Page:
WWII Pigeon Cipher

carrier-pigeon-message.jpg

Dublin Core

Title

WWII Pigeon Cipher

Subject

WWII Pigeon Cipher

Description

The WWII Pigeon Cipher describes a coded message found on the remains of a carrier pigeon discovered in 1982. This message was sent to the curator of the Pigeons at War exhibit at Bletchly Park, however he found it impossible to crack.

In 2012, Canadian researchers at Lakefield Heritage Research believe they have cracked most of the code using a WWI artillery code book. They believe it was from a British paratrooper, Sergeant William Stott, who parachuted into Normandy on a reconnaissance mission and reads:

"Artillery observer at 'K' Sector, Normandy. Requested headquarters supplement report. Panzer attack - blitz. West Artillery Observer Tracking Attack.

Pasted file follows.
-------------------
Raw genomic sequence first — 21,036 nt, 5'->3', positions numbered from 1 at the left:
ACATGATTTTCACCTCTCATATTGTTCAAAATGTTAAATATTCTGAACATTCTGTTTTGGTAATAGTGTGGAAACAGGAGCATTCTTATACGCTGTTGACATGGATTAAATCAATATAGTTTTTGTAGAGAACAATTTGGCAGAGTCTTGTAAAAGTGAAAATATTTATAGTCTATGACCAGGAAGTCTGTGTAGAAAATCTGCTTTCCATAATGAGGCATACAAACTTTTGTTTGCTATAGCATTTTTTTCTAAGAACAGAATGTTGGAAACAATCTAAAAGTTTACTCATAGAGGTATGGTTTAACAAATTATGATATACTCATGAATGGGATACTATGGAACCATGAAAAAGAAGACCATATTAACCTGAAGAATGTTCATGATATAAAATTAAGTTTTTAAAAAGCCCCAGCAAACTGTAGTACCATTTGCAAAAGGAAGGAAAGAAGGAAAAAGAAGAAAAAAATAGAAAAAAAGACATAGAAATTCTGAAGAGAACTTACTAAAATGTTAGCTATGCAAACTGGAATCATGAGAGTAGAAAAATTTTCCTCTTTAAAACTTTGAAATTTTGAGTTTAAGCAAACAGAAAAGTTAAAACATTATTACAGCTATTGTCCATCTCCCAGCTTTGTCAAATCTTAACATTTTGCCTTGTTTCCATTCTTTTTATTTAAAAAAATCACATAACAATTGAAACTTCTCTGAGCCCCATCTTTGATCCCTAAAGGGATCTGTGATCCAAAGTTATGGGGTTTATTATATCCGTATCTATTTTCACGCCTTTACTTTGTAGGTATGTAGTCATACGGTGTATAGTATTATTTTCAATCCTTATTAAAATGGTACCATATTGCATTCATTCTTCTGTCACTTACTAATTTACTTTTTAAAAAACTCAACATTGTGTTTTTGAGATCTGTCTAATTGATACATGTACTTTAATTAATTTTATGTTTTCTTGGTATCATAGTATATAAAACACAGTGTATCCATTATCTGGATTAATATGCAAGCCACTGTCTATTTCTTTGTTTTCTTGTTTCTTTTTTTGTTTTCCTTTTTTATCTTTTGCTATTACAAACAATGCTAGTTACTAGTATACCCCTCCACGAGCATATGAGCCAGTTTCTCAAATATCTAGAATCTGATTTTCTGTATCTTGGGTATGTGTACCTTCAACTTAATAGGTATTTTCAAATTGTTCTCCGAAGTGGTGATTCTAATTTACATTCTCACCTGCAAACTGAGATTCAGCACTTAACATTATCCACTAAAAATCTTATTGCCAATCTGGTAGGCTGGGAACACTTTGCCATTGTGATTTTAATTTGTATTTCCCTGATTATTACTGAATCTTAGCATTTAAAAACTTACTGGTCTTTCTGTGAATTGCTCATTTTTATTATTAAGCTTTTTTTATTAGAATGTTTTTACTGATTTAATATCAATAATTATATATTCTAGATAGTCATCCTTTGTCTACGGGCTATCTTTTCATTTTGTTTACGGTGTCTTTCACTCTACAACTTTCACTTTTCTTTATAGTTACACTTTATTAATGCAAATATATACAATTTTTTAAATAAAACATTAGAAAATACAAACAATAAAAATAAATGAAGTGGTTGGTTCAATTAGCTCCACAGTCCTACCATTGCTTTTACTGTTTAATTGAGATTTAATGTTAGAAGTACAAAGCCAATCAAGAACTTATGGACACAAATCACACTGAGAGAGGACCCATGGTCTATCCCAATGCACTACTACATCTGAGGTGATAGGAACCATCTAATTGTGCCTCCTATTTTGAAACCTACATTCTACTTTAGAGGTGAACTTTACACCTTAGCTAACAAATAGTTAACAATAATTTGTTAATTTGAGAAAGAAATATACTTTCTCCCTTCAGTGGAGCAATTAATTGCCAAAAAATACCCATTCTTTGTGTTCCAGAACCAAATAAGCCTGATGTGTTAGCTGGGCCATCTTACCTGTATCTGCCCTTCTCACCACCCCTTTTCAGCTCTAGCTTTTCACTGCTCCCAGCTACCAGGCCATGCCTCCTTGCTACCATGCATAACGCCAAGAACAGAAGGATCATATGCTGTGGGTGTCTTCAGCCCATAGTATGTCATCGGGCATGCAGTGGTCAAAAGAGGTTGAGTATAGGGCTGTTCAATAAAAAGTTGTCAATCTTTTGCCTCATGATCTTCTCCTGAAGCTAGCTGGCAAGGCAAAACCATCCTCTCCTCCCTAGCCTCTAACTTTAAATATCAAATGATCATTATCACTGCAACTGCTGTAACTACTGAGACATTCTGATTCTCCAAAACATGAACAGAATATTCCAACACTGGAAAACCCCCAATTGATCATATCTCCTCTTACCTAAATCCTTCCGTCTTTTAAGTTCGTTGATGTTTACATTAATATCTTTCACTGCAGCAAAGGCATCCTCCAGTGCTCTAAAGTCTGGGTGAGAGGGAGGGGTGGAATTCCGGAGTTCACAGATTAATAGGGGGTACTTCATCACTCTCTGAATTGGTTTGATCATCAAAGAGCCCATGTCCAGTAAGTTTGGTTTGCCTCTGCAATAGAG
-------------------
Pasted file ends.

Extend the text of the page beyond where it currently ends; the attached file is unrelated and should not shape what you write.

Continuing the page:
"Lt Knows extra guns are here. Know where local dispatch station is. Determined where Jerry's headquarters front posts. Right battery headquarters right here.

Found headquarters infantry right here. Final note, confirming, found Jerry's whereabouts. Go over field notes. Counter measures against Panzers not working.

Jerry's right battery central headquarters here. Artillery observer at 'K' sector Normandy. Mortar, infantry attack panzers.

Hit Jerry's Right or Reserve Battery Here. Already know electrical engineers headquarters. Troops, panzers, batteries, engineers, here. Final note known to headquarters."

Creator

William Stott

Source

http://www.thehistoryblog.com/archives/22223

Publisher

Business Insider

Date

WWI

Contributor

Lakefield Heritage Research

Format

.JPEG

Language

English

Type

Paper note

Still Image Item Type Metadata

Original Format

Paper note

Citation

William Stott, “WWII Pigeon Cipher,” Ciphers and Encryption, accessed September 26, 2021, https://crypto.omeka.net/items/show/21.